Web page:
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Contextual studies - Case Study Example

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Costume and set design is an element of a movie production that tries to make a film seem real. Here the costumes and sets from two movies will be analyzed, for their ability to move the viewer backward and forward in time, making different worlds detailed, authentic, and ultimately, more believable. …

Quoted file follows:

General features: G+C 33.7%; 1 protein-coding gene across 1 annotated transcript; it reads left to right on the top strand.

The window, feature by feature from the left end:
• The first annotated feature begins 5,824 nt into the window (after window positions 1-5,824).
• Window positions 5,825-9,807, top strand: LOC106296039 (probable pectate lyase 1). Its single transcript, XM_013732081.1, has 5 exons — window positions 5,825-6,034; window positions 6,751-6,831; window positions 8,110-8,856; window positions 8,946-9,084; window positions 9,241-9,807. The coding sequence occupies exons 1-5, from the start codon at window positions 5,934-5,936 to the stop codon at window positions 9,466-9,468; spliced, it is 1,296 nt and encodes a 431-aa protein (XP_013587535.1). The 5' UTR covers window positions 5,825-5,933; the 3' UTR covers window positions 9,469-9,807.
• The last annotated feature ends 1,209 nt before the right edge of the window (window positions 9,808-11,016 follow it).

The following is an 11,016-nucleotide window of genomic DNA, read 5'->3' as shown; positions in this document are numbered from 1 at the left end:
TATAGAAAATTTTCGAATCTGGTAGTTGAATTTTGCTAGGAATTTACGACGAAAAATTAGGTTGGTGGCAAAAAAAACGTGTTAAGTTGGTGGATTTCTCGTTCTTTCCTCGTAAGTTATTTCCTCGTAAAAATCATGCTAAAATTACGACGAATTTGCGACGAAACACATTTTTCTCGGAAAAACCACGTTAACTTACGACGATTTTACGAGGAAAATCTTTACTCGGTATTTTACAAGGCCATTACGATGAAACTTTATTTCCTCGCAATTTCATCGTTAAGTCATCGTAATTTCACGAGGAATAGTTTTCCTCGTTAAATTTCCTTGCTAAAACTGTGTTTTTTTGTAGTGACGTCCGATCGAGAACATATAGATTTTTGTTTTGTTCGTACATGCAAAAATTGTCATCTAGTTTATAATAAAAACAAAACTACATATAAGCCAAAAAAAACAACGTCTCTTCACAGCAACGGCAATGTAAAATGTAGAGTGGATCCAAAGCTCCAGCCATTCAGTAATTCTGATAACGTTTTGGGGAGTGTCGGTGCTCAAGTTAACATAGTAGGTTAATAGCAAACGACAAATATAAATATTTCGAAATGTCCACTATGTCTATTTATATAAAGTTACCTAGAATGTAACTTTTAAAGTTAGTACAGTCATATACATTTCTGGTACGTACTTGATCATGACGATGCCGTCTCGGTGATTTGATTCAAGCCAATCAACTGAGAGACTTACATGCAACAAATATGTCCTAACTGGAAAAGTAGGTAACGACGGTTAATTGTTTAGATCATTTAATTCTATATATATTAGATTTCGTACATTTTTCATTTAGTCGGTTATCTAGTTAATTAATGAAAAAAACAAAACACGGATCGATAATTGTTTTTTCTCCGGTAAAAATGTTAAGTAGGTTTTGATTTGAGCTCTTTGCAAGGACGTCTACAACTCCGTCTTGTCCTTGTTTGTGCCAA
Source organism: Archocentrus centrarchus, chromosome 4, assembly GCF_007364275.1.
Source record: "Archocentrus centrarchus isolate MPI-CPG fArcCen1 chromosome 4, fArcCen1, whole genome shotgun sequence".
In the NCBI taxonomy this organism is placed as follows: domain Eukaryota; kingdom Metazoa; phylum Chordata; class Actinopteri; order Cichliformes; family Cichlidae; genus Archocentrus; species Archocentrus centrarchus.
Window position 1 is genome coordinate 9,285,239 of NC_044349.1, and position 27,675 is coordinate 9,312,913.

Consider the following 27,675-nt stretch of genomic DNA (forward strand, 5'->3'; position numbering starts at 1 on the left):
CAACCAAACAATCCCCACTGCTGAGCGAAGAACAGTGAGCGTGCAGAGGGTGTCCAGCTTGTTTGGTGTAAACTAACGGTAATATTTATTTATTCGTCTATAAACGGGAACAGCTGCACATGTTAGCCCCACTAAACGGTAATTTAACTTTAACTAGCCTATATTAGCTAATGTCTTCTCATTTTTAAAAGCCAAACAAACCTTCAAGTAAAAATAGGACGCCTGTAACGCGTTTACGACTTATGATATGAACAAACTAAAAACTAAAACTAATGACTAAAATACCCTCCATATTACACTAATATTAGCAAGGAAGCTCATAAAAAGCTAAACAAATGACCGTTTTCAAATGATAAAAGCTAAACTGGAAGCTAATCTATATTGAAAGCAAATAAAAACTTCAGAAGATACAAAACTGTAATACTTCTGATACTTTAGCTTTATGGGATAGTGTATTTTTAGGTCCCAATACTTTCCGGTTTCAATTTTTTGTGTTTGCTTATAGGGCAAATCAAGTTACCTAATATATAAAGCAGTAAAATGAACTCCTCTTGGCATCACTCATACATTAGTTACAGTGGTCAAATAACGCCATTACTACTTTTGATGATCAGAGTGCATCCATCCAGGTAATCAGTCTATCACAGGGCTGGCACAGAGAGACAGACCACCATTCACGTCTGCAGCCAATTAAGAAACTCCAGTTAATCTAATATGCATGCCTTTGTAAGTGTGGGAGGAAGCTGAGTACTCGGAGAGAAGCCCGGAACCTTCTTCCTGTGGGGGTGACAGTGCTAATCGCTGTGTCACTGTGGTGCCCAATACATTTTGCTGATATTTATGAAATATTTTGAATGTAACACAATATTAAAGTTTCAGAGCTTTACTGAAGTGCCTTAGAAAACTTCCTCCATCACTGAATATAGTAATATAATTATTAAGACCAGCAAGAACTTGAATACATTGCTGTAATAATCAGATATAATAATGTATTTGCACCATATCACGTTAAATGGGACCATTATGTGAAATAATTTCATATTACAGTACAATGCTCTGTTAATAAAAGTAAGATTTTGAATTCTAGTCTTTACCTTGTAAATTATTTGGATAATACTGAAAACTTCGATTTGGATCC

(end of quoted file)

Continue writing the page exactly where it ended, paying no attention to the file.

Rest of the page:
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Download file to see previous pages I. Introduction (160 words) Costume and set design is an element of a movie production that tries to make a film seem real. Here the costumes and sets from two movies will be analyzed, for their ability to move the viewer backward and forward in time, making different worlds detailed, authentic, and ultimately, more believable. The movies that will be analyzed in each section are the movies The Hours and Peggy Sue Got Married. Costuming and set design can completely revolutionize the way a movie appears. If one has, as a director, sweeping visuals and detailed props, it makes an environment come alive with wonder. Costuming, especially in period pieces, definitely enhances the quality of a movie, because the people acting in the movie are much more likely to feel that they are part of a genuinely-created world, but that it doesn’t feel that it is created. It feels genuine, both to the performing artist creating the piece, as well as to the viewer. II. A Detailed World (400 words) The details in the movie The Hours are chillingly accurate, from the decor in Virginia Woolf’s English house to the clothes that she wears, as well as the sets designed for the characters at the other levels in the movie. Similarly, in Peggy Sue Got Married, Peggy Sue’s “blast to the past” back to the ‘60s before her and her husband got married has some very good sets and costuming. Details in sets and costuming make a movie seem more real, to be sure. Details such as the particular hat that Virginia Woolf wore in The Hours and her furnishings in her house are definitely throwbacks to 19th-century England. In The Hours, Mrs. Brown (Richard’s mother) wears clothing that has an air of the ‘50s about it. Her household appliances and decor of her house are all post-war-inspired. The contemporary apparel that Meryl Streep wears in her appearance as Clarissa Vaughn (a friend of Richard’s) in The Hours, reflects the dress and style of a 21st-century woman living in Manhattan in New York. So do the furnishings in her own flat also reflect a modernistic tone with a homey and soft—versus aloof and austere—look. Her flat looks lived-in and accessible. In Peggy Sue Got Married, we are vaulted from Peggy Sue’s late 20th-century birthday party which has a cake on the set that is shaped in the form of a large letter “X,” symbolizing, subconsciously, that she has gotten divorced. This is a key prop that is used to set the scene of the movie. The fact that Peggy Sue wakes up as a high school student at her parents’ house is frought with reminders from the ‘60s. Peggy Sue wakes up in the nurse’s office after supposedly fainting while giving blood. Peggy Sue’s house is typical of a house in the ‘60s, with its architecture and appearance. Peggy Sue’s clothing is typical of a ‘60s female high school student—complete with a hoop skirt and a letterman sweater. Some of the details in this movie--such as Peggy Sue’s future husband Charlie’s car, an old Mustang with flared sides, and the motorcycle ridden by poet-beatnik, black leather jacket-wearing Michael, whom Peggy Sue rides off with for an evening date—only enhance the quality of the movie, and make one feel the genuineness of the movie with its surroundings. Thus, this movie becomes more ‘real,’ as it were. III. An Authentic World (420 words) The worlds in both The Hours and Peggy Sue Got Married are authentic. This is because, in the movie The Hours, costuming and set design both contribute to the genuineness of the movie by having clothing and period pieces that evoke those particular time periods. The same is true of Peggy Sue Got Married. In The Hours, the flowered apron that Mrs. Brown wears, along with the decor of her ‘ ...Download file to see next pagesRead More
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